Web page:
Lockheed Hudson

 The Restoration of Lockheed Mark VI Hudson – FK466

The National Air Force Museum of Canada (NAFMC), in association with the Atlantic Canada Aviation Museum (ACAM) in Halifax, and with the assistance and generosity of the Reynolds Museum Ltd., is restoring a 1942 Mark VI Lockheed Hudson, Serial Number FK466.

The NAFMC started work on this demanding project in October 2010. When restored, FK466 will represent a significant aircraft in the history of Canada’s Air Force and it will be the only Mark VI Hudson on display in the world. FK466 is not a complete aircraft, as it was cut up upon disposal from “War Assets” after WWII, and it requires numerous items including interior furnishings, cockpit instruments and engines. In addition, finding manufacturer’s drawings and blueprints is another priority for the Restoration Workshop team. Restoration time for FK466 is estimated at five to ten years to complete.

Restoration of the Hudson is on hold, waiting for Pratt & Whitney 1830-69 radial engine mounts and cockpit instruments.

General History of the Lockheed Hudson

The Lockheed Hudson was an American-built light bomber and coastal reconnaissance aircraft built initially for the Royal Air Force (RAF) shortly before the outbreak of the Second World War and primarily operated by the RAF thereafter. The Hudson served throughout the war, mainly with Coastal Command, but also in transport and training roles, as well as delivering agents into occupied France. They were also used extensively with the Royal Canadian Air Force’s (RCAF) anti-submarine squadrons.


In late 1937 Lockheed sent a cutaway drawing of the Model 14 Super Electra to various publications showing the new aircraft as a civilian aircraft and converted to a light bomber. This attracted the interest of various air forces and in 1938; the British Purchasing Commission sought an American maritime patrol aircraft for the United Kingdom to support the Avro Anson. On 10 December 1938, Lockheed demonstrated a modified version of the Lockheed Model 14 Super Electra commercial airliner, which swiftly went into production as the Hudson Mk I.

By February 1939, RAF Hudsons began to be delivered to No. 224 Squadron RAF at RAF Leuchars, Scotland. By the start of the war in September, 78 Hudsons were in service. Due to the United States then-neutrality, early series aircraft were flown to the Canadian border, landed, and then towed on their wheels over the border into Canada by tractors or horse-drawn teams, before then being flown to RCAF airfields where they were then dismantled and “cocooned” for transport as deck cargo, by ship to Liverpool.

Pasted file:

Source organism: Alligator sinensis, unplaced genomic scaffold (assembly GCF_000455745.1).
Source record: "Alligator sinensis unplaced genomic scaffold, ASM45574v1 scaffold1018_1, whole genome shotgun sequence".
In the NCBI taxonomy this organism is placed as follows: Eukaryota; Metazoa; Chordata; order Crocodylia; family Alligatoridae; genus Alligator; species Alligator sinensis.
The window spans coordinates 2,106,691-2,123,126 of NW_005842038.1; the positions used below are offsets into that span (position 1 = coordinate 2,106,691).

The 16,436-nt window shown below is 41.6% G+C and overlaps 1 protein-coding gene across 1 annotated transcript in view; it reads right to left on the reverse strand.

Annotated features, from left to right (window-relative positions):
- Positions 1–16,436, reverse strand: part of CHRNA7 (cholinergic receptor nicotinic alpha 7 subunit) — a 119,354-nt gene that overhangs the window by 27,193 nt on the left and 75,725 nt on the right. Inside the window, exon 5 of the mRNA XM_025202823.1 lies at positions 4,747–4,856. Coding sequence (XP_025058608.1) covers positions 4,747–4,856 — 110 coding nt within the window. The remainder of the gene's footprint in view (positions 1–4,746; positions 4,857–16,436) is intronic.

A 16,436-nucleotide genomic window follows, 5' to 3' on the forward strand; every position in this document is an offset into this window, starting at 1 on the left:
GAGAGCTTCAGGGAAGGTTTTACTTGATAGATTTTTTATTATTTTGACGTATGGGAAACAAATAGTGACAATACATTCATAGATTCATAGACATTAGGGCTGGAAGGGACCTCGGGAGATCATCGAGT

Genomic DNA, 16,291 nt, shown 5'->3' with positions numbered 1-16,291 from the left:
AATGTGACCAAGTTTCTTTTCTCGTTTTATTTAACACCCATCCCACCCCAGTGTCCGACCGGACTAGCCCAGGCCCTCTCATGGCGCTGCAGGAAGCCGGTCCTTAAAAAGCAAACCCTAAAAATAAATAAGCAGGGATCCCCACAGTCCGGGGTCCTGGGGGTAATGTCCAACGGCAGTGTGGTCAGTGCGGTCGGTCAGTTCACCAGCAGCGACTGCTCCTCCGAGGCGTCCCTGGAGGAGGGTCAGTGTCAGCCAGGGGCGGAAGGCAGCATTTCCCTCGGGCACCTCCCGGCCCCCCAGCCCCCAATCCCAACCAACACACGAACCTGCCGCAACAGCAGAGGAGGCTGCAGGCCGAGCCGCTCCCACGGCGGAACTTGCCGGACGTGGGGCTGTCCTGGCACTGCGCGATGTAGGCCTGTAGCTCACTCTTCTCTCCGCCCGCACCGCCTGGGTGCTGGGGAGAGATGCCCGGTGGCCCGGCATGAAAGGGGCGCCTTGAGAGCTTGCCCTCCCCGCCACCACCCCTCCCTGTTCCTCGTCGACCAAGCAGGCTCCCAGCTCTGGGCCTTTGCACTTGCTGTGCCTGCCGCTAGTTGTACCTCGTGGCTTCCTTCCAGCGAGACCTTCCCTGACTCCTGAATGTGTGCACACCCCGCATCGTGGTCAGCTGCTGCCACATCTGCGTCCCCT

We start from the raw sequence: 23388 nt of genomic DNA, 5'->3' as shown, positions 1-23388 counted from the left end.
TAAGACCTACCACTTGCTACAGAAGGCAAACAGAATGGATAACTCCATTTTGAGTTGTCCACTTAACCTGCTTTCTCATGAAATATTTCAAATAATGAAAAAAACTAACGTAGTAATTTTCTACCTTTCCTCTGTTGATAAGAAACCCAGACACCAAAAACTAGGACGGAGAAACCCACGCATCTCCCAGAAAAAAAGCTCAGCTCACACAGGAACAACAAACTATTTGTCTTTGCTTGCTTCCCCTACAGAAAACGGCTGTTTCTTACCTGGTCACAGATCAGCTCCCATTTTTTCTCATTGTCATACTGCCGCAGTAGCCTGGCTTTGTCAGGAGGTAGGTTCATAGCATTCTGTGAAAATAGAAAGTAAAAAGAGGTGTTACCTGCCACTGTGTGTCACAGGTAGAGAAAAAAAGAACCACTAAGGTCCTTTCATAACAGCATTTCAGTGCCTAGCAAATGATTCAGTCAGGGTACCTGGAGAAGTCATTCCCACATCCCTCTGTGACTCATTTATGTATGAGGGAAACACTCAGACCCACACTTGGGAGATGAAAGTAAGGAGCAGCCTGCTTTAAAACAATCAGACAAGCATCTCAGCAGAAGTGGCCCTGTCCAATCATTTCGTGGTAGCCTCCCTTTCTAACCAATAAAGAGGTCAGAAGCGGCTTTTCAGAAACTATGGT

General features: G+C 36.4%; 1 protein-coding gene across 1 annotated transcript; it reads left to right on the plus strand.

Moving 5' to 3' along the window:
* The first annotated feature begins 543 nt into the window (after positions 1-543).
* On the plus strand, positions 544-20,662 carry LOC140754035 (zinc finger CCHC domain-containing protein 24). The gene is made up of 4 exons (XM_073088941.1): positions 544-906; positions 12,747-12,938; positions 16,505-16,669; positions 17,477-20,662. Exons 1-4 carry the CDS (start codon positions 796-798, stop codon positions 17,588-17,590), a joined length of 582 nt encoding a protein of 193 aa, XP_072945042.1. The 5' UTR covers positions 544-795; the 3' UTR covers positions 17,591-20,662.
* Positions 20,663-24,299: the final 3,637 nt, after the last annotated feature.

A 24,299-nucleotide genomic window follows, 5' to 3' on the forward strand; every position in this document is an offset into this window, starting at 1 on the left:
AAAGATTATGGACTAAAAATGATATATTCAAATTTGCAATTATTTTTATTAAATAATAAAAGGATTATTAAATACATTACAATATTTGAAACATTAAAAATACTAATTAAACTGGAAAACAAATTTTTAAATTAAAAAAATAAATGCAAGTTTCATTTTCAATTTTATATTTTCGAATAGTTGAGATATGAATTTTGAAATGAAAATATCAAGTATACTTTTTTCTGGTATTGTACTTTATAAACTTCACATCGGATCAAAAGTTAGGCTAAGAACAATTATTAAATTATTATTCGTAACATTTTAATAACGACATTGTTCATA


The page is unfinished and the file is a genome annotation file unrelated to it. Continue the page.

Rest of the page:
Although later outclassed by larger bombers, such as the Halifax and the Lancaster, the Hudson achieved some significant feats during the first half of the war. On 8 October 1939, over Jutland, a Hudson became the first RAF aircraft to shoot down a German aircraft. They also operated as fighters during the Battle of Dunkirk. A Hudson of RCAF Bomber Reconnaissance Squadron 113 became the first aircraft of the RCAF’s Eastern Air Command to sink a submarine, when Hudson 625 sank U-754 on 31 July 1942.

In all, a total of 2,584 Hudsons were built. They began to be withdrawn from front-line service in 1944. Some Hudsons were converted to civil transports after the war, and the Hudson formed the basis for the development of the Lockheed Ventura.

The only currently active RCAF Squadrons to fly the Hudson during WWII are 407 Squadron, now based in Comox B.C.; and 412 Squadron, now based in Ottawa.

History of Lockheed Hudson Mark VI – FK466

Thus far, we have been able to determine the following information about this particular historic aircraft:

It is a Lockheed Hudson Mk. VI, with Royal Air Force (RAF) Serial Number FK466, and it was built at Burbank, California, in September 1942. It was a Lend-Lease aircraft, and it was part of one of the last batches of Lend-Lease Hudsons. The Hudson was equivalent to the USAAF Model A-28A.

The A-28A was a contract designation given to 450 Lockheed Hudson twin-engine attack aircraft intended for delivery to British Commonwealth countries under Lend-Lease agreements. The A-28A (Mk. VI) was essentially an improved version of the earlier A-28. One significant difference between the A-28 and A-28A was the upgrade to the Pratt & Whitney 1830-69 radial engine, a more powerful version with 1,200 hp each at maximum takeoff power.